previous next


Ἔρως). The god of love among the Greeks. His name does not occur in Homer; but in Hesiod (Theog. 120 foll.) he is the fairest of the deities, who subdues the hearts of both gods and men. He is born from Chaos at the same time as the Earth and Tartarus, and is the comrade of Aphrodité from the moment of her birth. Hesiod conceives Eros not merely as the god of sensual love, but as a power which forms the world by inner union of the separated elements—an idea very prevalent in antiquity, especially among the philosophers. According to the later and commoner notion, Eros was the youngest of the gods, generally the son of Aphrodité by Ares or Hermes, always a child, thoughtless and capricious. He is as irresistible as fair, and has no pity even for his own mother. Zeus, the father of gods and men, arms him with golden wings, and with bow and unerring arrows, or burning torches. Anteros, the god of mutual love, is his brother, and his companions are Pothos and Himeros, the personifications of longing and desire, with Peitho (Persuasion), the Muses, and the Graces. In later times he is surrounded by a crowd of similar beings, Erotes or Loves. (For the later legend of Eros and Psyché, see Psyché.)

One of the chief and oldest seats of his worship was Thespiae in Boeotia. Here was his most ancient image, a rough, unhewn stone. His festival, the Erotia or Erotidia, continued till the time of the Roman Empire to be celebrated every fifth year with much ceremony, accompanied by gymnastic and musical contests. Besides this he received special honour and worship in the gymnasia, where his statue generally stood near those of

Eros. (Rome, Capitoline Museum.)

Hermes and Heracles. In the gymnasia, Eros was the personification of devoted friendship and love between youths and men; the friendship which proved itself active and helpful in battle and bold adventure. This was the reason why the Spartans and Cretans sacrificed to Eros before a battle, and the sacred band of youths at Thebes was dedicated to him; why a festival of freedom (Ἐλευθέρια) was held at Samos in his honour, as the god who bound men and youths together in the struggle for honour and freedom; and why at Athens he was worshipped as the liberator of the city, in memory of Harmodius and Aristogiton (q.v.).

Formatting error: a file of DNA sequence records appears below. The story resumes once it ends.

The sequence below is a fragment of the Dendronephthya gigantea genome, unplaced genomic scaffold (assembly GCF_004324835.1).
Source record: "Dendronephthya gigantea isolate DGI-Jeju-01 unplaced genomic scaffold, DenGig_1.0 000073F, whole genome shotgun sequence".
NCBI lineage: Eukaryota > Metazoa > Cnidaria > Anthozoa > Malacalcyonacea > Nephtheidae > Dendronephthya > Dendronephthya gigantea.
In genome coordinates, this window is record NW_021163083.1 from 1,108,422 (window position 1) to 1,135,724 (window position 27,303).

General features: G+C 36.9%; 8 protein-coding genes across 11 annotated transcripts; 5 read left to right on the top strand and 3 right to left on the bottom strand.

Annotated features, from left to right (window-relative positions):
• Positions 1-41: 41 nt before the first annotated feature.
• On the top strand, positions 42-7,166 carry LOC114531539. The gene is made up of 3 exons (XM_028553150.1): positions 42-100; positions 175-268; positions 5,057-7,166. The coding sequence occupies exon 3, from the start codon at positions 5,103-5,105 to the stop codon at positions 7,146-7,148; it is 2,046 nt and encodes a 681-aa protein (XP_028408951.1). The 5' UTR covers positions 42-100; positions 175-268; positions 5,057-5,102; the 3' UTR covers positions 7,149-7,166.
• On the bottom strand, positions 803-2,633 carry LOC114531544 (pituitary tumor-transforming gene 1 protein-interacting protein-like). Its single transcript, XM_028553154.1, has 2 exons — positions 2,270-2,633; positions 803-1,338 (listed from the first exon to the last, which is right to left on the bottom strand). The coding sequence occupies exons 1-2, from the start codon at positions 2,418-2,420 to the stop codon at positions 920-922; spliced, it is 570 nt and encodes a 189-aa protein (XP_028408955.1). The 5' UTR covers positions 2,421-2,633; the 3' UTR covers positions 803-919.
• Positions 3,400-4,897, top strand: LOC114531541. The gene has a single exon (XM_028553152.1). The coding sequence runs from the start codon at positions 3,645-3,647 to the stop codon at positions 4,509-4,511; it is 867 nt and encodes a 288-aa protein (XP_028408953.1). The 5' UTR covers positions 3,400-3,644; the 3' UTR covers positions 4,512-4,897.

In works of art Eros was usually represented as a beautiful boy, close upon the age of youth. In later times he also appears as a child with the attributes of a bow and arrows, or burning torches, and in a great variety of situations. The most celebrated statues of this god were by Lysippus, Scopas, and Praxiteles whose Eros at Thespiae was regarded as a masterpiece, and unsurpassable. The famous torso in the Vatican, in which the god wears a dreamy, lovelorn air, is popularly, but probably erroneously, traced to an original by Praxiteles. The Eros trying his bow, in the Capitoline Museum at Rome, is supposed to be the copy of a work by Lysippus (see illustration). The Roman god Amor or Cupido was a mere adaptation of the Greek Eros, and was never held in great esteem. Antĕros was the brother of Eros and punished those who did not requite the love of others (Ovid, Met. xiii. 750).

hide References (1 total)
  • Cross-references from this page (1):
hide Display Preferences
Greek Display:
Arabic Display:
View by Default:
Browse Bar: